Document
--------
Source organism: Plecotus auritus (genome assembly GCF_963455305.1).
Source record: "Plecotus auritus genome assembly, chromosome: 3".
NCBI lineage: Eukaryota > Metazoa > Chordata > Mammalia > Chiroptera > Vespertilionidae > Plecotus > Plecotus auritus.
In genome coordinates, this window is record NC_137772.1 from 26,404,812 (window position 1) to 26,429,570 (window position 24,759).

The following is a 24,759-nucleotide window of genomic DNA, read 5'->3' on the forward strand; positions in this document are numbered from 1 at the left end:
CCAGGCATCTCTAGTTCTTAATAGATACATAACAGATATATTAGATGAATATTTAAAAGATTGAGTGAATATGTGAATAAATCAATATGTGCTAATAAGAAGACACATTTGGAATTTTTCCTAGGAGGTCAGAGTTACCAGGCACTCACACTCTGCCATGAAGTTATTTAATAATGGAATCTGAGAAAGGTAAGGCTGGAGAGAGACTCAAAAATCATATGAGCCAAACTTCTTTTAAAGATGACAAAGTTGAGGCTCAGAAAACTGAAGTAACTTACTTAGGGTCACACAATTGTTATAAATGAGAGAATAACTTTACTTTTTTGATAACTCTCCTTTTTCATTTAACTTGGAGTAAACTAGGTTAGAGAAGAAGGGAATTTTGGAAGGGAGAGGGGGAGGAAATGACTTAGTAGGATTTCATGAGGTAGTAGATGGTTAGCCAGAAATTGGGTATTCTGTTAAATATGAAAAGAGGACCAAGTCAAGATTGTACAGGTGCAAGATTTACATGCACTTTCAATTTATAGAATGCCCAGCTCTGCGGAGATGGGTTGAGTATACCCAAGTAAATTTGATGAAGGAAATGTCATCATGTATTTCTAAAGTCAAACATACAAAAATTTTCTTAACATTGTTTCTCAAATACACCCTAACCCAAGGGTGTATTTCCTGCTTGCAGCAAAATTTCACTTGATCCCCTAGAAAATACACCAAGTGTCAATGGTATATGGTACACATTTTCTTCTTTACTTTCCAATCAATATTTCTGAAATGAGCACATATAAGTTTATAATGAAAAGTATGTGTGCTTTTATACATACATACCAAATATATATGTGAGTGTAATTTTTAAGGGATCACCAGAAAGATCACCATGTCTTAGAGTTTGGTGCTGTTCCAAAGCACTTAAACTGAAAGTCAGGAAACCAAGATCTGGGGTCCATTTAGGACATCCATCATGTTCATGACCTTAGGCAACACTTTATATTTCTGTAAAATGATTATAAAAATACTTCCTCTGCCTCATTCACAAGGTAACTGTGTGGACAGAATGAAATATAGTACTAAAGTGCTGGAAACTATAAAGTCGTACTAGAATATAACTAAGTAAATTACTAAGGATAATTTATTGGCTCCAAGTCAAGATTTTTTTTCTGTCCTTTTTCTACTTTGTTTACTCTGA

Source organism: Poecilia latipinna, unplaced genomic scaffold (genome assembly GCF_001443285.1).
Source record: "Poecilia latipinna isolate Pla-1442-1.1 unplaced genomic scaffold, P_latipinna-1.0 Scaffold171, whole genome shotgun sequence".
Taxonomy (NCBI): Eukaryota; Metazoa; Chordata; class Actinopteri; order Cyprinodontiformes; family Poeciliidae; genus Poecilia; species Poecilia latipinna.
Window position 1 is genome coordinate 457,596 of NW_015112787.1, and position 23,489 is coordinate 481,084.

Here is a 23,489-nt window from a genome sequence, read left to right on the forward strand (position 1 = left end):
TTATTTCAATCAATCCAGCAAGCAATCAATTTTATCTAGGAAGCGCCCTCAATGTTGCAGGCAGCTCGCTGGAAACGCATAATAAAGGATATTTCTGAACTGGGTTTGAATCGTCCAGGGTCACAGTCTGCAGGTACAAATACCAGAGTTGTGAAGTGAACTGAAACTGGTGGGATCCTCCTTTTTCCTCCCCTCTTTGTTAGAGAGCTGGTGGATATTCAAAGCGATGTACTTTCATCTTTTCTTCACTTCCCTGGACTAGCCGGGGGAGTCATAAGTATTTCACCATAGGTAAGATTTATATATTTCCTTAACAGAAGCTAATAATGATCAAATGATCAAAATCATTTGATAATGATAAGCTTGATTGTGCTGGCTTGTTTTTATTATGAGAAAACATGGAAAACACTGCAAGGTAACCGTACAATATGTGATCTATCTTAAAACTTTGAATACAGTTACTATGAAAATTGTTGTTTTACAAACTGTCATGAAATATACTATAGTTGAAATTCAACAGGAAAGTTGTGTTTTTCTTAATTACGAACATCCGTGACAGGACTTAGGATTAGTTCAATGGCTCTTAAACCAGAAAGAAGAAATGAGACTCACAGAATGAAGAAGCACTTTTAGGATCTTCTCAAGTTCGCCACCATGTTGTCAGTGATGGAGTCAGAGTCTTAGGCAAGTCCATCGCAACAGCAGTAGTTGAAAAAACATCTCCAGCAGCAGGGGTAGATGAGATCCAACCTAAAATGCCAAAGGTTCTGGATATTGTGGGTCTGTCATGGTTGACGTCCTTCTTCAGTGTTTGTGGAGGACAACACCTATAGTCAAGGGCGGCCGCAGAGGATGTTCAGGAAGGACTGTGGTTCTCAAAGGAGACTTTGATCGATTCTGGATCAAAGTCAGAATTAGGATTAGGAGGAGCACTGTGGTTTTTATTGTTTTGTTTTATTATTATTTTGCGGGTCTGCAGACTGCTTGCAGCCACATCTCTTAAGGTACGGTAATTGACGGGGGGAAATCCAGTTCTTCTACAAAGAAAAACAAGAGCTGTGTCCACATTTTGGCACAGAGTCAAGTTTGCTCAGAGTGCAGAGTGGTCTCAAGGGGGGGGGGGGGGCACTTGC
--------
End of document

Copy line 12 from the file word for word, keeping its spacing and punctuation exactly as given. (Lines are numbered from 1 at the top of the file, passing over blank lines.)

TTATTTCAATCAATCCAGCAAGCAATCAATTTTATCTAGGAAGCGCCCTCAATGTTGCAGGCAGCTCGCTGGAAACGCATAATAAAGGATATTTCTGAACTGGGTTTGAATCGTCCAGGGTCACAGTCTGCAGGTACAAATACCAGAGTTGTGAAGTGAACTGAAACTGGTGGGATCCTCCTTTTTCCTCCCCTCTTTGTTAGAGAGCTGGTGGATATTCAAAGCGATGTACTTTCATCTTTTCTTCACTTCCCTGGACTAGCCGGGGGAGTCATAAGTATTTCACCATAGGTAAGATTTATATATTTCCTTAACAGAAGCTAATAATGATCAAATGATCAAAATCATTTGATAATGATAAGCTTGATTGTGCTGGCTTGTTTTTATTATGAGAAAACATGGAAAACACTGCAAGGTAACCGTACAATATGTGATCTATCTTAAAACTTTGAATACAGTTACTATGAAAATTGTTGTTTTACAAACTGTCATGAAATATACTATAGTTGAAATTCAACAGGAAAGTTGTGTTTTTCTTAATTACGAACATCCGTGACAGGACTTAGGATTAGTTCAATGGCTCTTAAACCAGAAAGAAGAAATGAGACTCACAGAATGAAGAAGCACTTTTAGGATCTTCTCAAGTTCGCCACCATGTTGTCAGTGATGGAGTCAGAGTCTTAGGCAAGTCCATCGCAACAGCAGTAGTTGAAAAAACATCTCCAGCAGCAGGGGTAGATGAGATCCAACCTAAAATGCCAAAGGTTCTGGATATTGTGGGTCTGTCATGGTTGACGTCCTTCTTCAGTGTTTGTGGAGGACAACACCTATAGTCAAGGGCGGCCGCAGAGGATGTTCAGGAAGGACTGTGGTTCTCAAAGGAGACTTTGATCGATTCTGGATCAAAGTCAGAATTAGGATTAGGAGGAGCACTGTGGTTTTTATTGTTTTGTTTTATTATTATTTTGCGGGTCTGCAGACTGCTTGCAGCCACATCTCTTAAGGTACGGTAATTGACGGGGGGAAATCCAGTTCTTCTACAAAGAAAAACAAGAGCTGTGTCCACATTTTGGCACAGAGTCAAGTTTGCTCAGAGTGCAGAGTGGTCTCAAGGGGGGGGGGGGGGCACTTGC